Mary, the Merchant's Daughter
Leaning gently forward, her shawl falling carelessly from her shoulders, and her bonnet thrown back from her
brow, the fair girl impressed a kiss on the cheek of her father, while the glossy ringlets of her hair mingled their
luxuriant brown with the white locks of the kind old man.
The father seated on the sofa, his hands clasping her slight and delicate fingers, looked up into her beaming
face with a look of unspeakable affection, while a warm glow of feeling flushed over the pale face of the mother,
a fine matronly dame of some forty-five, who stood gazing on her daughter, with one hand resting on the
The mild beams of an astral lamp diffused a softened and pleasing light through the parlor. The large mirror
glittering over the mantle, the curtains of crimson silk depending along the windows, the sofa on which the old
man was seated, the carpet of the finest texture, the costly chairs, the paintings that hung along the walls, and in
fine all the appointments of the parlor, designated the abode of luxury and affluence.
The father, who sate on the sofa gazing in the face of his child, was a man of some sixty years, with a fine
venerable countenance, wrinkled by care and time, with thin locks of snow-white hair falling along his high pale
forehead. In his calm blue eyes, looking forth from the shadow of a thick grey eyebrow, and in the general
contour of his face, you might trace as forcible a resemblance to his daughter, as ever was witnessed between an
old man just passing away from life, and a fair young girl, blooming and blushing on the very threshold of
womanhood. The old man was clad in glossy black, and his entire appearance, marked the respectable
merchant, who, retiring from active business, sought in the quietude of his own home, all the joys, that life, wealth
or affection united and linked in blessings, have in their power to bestow.
The mother, who stood resting her hand on her husband's shoulder, was, we have said, a fine matronly
dame of forty-five. A mild pale face, a deep black eye, and masses of raven hair, slightly sprinkled with the silver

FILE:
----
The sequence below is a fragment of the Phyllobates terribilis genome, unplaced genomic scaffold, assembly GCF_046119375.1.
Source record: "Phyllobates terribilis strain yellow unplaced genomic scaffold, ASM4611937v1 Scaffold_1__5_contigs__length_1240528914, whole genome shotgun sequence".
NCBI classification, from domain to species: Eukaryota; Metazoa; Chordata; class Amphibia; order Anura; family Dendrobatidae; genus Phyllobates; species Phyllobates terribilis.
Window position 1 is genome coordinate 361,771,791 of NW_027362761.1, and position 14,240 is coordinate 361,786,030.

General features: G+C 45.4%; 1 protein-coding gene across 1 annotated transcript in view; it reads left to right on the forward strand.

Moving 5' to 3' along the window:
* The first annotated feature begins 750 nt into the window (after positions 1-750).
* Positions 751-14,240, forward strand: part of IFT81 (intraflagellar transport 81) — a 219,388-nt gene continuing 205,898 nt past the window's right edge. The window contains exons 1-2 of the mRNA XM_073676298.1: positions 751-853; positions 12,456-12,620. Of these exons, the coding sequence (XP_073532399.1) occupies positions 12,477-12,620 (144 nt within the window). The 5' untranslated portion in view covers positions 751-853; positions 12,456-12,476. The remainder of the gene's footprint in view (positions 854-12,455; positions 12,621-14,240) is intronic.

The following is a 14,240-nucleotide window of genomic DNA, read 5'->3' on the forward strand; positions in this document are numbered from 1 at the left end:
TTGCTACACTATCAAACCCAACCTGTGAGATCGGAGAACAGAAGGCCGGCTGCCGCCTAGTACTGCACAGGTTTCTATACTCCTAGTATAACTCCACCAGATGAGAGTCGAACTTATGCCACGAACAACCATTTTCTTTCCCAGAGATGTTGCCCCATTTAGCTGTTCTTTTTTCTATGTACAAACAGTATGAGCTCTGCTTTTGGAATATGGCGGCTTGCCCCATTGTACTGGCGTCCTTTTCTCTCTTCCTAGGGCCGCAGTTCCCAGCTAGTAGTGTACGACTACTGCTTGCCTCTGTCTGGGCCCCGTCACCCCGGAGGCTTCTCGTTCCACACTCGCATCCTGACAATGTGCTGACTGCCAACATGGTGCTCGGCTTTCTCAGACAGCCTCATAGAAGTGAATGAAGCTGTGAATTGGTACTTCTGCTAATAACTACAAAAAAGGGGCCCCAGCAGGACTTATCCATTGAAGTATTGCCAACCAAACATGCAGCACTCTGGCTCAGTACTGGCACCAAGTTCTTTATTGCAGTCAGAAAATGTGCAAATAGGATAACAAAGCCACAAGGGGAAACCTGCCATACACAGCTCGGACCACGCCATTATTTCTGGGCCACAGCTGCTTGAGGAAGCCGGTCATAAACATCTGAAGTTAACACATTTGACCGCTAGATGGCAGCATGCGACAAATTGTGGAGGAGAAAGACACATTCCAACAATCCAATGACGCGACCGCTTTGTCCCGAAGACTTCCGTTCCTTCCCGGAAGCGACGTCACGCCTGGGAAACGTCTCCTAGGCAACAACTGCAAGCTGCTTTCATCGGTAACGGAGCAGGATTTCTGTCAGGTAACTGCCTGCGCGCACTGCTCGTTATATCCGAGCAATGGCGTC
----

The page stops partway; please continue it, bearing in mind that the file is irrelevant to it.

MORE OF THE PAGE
threads of age, parted over a calm forehead, and tastefully disposed beneath a plain cap of lace, gave the
mother an appearance of sweetness and dignity combined, that was eminently effective in winning the respect
and love of all who looked upon her.
"Mary—my child—how lovely you have grown!" exclaimed the Merchant, in a deep quiet tone, as he
pressed her fair hands within his own, and looked up in her face.
"Nonsense! You will make the child vain—" whispered the wife playfully, yet her face flushed with affection,
and her eyes shone an answer to her husband s praise.
The girl was indeed beautiful.
As she stood there, in that quiet parlor, gazing in her father's face, she looked like a breathing picture of
youth, girlhood and innocence, painted by the finger of God. Her face was very beautiful. The small bonnet
thrown back from her forehead, suffered the rich curls of her brown hair to escape, and they fell twining and
glossy along each swelling cheek, as though they loved to rest upon the velvet skin. The features were regular,
her lips were full red and ripe, her round chin varied by a bewitching dimple, and her eyes were large, blue and
eloquent, with long and trembling lashes. You looked in those eyes, and felt that all the sunlight of a woman's
soul was shining on you. The face was lovely, most lovely, the skin, soft, velvety, blooming and transparent, the
eyes full of soul, the lips sweet with the ripeness of maiden hood, and the brow calm and white as alabaster, yet
was there no remarkable manifestation of thought, or mind, or intellect visible in the lines of that fair countenance.
It was the face of a woman formed to lean, to cling, to love, and never to lean on but one arm, never to cling but